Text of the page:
How To Build a Scarecrow featuring
The Brownsville Couple

Scarecrow How-To

Scarecrow How-To

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Andy & Annie Rooney in: 
HOW-TO BUILD A SCARECROW

The Brownsville Couple Scarecrow installation has fun with some serious Schomberg history!

The Schomberg and Aurora Railway ran for a quarter-century between Schomberg and Aurora and was nicknamed the "Annie Rooney", after a popular comic strip character of the time. 

 

The line connected Schomberg to the Metropolitan Line of the Toronto and York Radial Railway (T&YRR) tram service running along Yonge Street, and from there into Toronto. The line closed in 1927.

 

The Annie Rooney had four stations in total:  Aurora on the west side of Yonge Street north of Bond Crescent (which at the time was part of Aurora, now located in Oak Ridges);  Eversley Station on Dufferin Street;  Kettleby Station at the corner of Kettleby Road & Weston Road, and Schomberg Station in the middle of Schomberg's Main Street.  There were also four spurs, including one to Mary Lake to serve a private line to the summer estates of Henry Pellatt and the Eatons (Eaton Hall), and two smaller ones near Pottageville serving the Lloyd and Armstrong farms.

 

Portions of the former line remain visible in our community today:  The final few hundred yards of line actually became Dr. Kay Road in Schomberg, while other portions became the 19th Sideroad, Lloyd's Lane and Brule Trail in Pottageville, respectively.  

 

A home located at the corner of Dr. Kay and Main Street Schomberg was the original terminus station of the line and it is the only Annie Rooney building still left in existence today.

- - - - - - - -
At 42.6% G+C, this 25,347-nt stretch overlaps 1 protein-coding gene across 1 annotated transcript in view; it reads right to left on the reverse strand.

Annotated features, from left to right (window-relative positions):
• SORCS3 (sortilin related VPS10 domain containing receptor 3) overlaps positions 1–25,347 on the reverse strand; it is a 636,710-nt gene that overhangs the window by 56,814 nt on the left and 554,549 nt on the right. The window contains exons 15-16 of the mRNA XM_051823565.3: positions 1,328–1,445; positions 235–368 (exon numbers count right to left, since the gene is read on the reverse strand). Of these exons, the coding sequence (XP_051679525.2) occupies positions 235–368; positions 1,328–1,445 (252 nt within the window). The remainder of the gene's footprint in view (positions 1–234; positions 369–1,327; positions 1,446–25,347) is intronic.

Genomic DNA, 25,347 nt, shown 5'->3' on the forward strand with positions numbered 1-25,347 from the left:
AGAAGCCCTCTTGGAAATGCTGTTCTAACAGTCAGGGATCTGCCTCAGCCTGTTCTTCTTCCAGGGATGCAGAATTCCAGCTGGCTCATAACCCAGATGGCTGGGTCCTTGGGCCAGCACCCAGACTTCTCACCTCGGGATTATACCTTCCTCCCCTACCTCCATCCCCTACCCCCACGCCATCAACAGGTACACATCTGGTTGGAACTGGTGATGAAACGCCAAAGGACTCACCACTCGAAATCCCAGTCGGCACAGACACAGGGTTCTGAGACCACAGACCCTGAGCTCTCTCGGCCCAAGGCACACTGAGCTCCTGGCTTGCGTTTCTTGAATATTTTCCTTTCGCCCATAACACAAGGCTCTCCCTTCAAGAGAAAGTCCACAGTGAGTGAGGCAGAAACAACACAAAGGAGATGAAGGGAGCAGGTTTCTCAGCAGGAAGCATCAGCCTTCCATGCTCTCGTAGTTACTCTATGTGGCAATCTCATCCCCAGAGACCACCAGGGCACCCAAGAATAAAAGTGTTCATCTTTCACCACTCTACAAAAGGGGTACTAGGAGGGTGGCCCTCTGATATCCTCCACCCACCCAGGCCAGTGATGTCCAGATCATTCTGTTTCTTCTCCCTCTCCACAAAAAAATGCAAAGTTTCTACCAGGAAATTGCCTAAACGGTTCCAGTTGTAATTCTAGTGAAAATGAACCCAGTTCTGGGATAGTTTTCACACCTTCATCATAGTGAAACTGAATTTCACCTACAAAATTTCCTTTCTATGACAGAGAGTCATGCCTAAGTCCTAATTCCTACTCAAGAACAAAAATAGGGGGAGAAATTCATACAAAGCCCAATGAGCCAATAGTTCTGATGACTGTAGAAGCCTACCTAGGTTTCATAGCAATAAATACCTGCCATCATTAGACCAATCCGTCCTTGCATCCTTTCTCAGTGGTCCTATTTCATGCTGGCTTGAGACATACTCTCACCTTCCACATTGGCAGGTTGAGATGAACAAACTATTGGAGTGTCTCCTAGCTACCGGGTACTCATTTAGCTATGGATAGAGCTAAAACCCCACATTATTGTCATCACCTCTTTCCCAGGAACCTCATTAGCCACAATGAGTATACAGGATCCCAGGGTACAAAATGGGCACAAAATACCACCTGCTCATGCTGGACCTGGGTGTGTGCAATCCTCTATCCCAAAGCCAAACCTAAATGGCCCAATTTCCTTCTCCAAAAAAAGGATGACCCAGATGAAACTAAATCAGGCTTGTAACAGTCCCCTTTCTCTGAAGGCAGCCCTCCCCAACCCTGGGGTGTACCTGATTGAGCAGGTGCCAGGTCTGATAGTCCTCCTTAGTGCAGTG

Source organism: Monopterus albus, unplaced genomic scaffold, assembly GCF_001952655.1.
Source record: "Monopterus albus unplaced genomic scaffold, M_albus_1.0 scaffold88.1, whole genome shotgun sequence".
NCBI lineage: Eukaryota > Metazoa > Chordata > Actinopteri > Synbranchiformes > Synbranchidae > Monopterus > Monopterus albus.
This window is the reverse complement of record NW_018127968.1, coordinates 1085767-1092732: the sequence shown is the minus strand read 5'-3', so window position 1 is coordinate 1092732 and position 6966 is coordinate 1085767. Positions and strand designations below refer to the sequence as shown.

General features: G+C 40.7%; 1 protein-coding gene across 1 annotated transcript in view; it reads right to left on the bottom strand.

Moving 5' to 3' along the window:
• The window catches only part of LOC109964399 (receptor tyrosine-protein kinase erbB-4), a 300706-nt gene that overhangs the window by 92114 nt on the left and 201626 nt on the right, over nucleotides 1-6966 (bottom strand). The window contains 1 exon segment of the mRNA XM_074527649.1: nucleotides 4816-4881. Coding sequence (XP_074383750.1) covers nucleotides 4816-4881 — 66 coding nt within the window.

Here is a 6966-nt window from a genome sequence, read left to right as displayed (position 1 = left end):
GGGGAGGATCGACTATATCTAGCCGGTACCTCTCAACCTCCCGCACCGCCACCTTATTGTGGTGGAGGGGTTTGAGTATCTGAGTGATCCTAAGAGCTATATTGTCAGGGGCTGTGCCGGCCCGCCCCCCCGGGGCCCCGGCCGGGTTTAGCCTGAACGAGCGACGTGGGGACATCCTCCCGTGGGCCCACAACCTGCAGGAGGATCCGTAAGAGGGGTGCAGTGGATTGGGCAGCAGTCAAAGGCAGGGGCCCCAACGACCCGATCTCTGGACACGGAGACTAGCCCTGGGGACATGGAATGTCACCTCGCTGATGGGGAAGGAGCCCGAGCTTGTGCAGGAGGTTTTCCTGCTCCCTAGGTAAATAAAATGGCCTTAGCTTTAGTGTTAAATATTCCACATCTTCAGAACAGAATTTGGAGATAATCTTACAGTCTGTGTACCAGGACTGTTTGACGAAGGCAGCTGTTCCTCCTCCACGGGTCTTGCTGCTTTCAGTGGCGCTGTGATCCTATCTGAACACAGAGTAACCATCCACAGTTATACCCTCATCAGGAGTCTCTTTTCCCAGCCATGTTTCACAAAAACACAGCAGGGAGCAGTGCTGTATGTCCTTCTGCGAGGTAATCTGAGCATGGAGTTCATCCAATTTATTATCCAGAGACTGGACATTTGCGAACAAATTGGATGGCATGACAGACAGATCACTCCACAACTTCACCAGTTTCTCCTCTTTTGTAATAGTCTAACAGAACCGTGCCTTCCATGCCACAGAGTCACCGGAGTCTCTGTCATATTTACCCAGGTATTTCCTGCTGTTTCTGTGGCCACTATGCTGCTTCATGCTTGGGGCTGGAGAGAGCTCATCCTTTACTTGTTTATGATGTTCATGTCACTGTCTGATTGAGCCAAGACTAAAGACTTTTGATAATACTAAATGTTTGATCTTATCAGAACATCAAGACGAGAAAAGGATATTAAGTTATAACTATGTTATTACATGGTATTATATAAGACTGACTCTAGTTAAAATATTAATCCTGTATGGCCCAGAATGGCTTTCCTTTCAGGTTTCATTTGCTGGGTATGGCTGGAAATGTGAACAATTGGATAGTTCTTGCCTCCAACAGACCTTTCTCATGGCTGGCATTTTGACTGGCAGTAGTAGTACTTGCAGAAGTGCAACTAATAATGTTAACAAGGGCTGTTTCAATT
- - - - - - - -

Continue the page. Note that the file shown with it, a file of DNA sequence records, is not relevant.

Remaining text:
A few decades prior to the railway, Schomberg was originally known as Brownsville in honour of John, Thomas, Garrett and Robert Brown, four Quaker brothers who emigrated to Canada from Pennsylvania in 1830. By 1836, Thomas had built the first mill around which the hamlet thrived and by 1885 Garrett, a keen businessman, had opened the first bank on Main Street.  John owned and farmed 300 acres of the nearby farmland.  In 1862, the village received its own post office.  There was only one problem - there already was a post office for a different village named Brownsville.  To have the post office recognized would necessitate a name change.  The name Schomberg was proposed by local Member of Parliament Thomas R. Ferguson after Frederick Schomberg, 1st Duke of Schomberg, a military general under King William III of England and a war hero who fell bravely at the Battle of the Boyne.   

(With files from SchombergMainStreet.ca)

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